There are more ongoing UNIST projects on carbon neutrality than I thought. The current university president, who was newly inaugurated in 2019, has organized various strategies to make UNIST leap from Fast Follower to First Mover regarding innovation. Carbon neutrality is the field where UNIST is most likely to become the First Mover in the future, which corresponds to the implementation of SDGs. I hope that the Carbon Neutral Institute will be a starting point for developing carbon neutrality and more professional and essential research will emerge. I also hope to become part of the process as one of the members of the institute.
8. What difference has working with the UN SDGs made to your institution?
Rather than pursuing a project on the individual- or institution-level, I believe UNIST should promote projects and work with outside partners on projects that match SDG trends. For example, UNIST is actively promoting the university-industry cooperation with local industries based on leading research in carbon neutrality. It has global echnology in core fields of carbon neutrality, such as secondary batteries, hydrogen and carbon capture and utilization (CCU), and has the largest performance scale of relevant R&D among the four major scientific institutes in Korea. The book titled Carbon Neutral: Technology to Reconcile with the Earth, which deals with the current research and alternatives of institutes to realize carbon neutral, was published in 2021, mainly by our faculty. In the second half of 2022, the Carbon Neutral Institute is expected to be established to foster innovative talents in carbon neutral technology and to promote empirical research on industrial sites, and graduate courses will be opened. I personally believe that the institute’s efforts and policies for realizing carbon neutrality are in line with the SDGs, and that all my work as a member of the institute will be incorporated into the institute’s mission.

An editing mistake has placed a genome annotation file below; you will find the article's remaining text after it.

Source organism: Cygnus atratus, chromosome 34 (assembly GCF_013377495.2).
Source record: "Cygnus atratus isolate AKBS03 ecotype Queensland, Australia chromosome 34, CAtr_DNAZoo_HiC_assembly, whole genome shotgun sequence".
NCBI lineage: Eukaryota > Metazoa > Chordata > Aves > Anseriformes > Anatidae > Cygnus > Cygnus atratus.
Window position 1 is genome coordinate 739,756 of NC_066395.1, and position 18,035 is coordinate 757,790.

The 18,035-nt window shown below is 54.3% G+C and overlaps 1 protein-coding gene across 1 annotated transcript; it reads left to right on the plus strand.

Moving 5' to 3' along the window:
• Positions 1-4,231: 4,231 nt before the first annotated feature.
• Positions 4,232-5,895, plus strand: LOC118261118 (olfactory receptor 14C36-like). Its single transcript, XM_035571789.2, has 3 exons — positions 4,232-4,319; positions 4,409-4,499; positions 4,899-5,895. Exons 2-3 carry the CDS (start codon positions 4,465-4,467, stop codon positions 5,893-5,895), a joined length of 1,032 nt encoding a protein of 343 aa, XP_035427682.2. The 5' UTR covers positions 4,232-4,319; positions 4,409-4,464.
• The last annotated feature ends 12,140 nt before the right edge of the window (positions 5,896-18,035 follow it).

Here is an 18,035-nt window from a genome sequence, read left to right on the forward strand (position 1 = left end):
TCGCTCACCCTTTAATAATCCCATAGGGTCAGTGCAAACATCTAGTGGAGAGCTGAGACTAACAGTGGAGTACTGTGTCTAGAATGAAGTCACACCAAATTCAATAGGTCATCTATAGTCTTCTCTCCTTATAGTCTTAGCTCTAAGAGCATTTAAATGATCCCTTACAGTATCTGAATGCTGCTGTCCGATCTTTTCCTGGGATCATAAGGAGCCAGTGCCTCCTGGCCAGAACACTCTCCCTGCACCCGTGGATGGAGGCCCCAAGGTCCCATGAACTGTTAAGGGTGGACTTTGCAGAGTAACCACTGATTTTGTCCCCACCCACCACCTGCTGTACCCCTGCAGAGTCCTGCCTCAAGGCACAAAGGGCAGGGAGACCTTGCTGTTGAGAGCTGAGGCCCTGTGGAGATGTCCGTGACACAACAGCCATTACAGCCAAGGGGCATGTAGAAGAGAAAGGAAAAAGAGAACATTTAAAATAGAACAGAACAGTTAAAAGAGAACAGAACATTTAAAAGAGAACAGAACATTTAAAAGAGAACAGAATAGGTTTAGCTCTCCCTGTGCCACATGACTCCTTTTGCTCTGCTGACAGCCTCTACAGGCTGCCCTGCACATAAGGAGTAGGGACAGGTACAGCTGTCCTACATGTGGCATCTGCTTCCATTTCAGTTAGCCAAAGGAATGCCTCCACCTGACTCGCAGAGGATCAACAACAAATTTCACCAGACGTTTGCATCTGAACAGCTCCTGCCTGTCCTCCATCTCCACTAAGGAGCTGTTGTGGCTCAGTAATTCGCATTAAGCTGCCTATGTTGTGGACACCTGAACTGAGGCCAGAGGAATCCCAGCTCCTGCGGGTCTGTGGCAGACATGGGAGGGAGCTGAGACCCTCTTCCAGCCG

9. There may be librarians out there who are cautious about getting involved with the SDGs. Would you recommend participating with SDGs?
First of all, I do not think that participating in SDGs is extremely difficult or grandiose. An easy way to get involved is to organize SDG-specific recommended books by field into a collection or introduce related papers or leading journals. You can compare and analyze the performance of your institution and other competitors using SciVal’s SDG analysis function, or you can reorganize your institution’s article output by applying SDGs to any relevant research, which is already provided by many publishers. Universities are obligated to contribute to society for the public interest including implementing excellent research, and librarians working in university libraries should participate in any way to fulfill the university obligations. I believe that applying the concept of SDGs in daily work is the easiest and most effective way for librarians to approach SDGs, and, furthermore, the library can contribute to increasing the social influence of the own university.
10. During your work with the SDGs, are there any lessons that you have learned that you can share with other librarians?
I first learned about SDGs and THE Impact Rankings while conducting SDGs analysis in 2020, and it took a considerable amount of time to organize each concept since it was new to me. However, acquiring relevant concepts was clearly an advantage in the process of performing other tasks in the future, and it was personally rewarding to be able to assist the institution by sharing related data, report templates and analysis methods.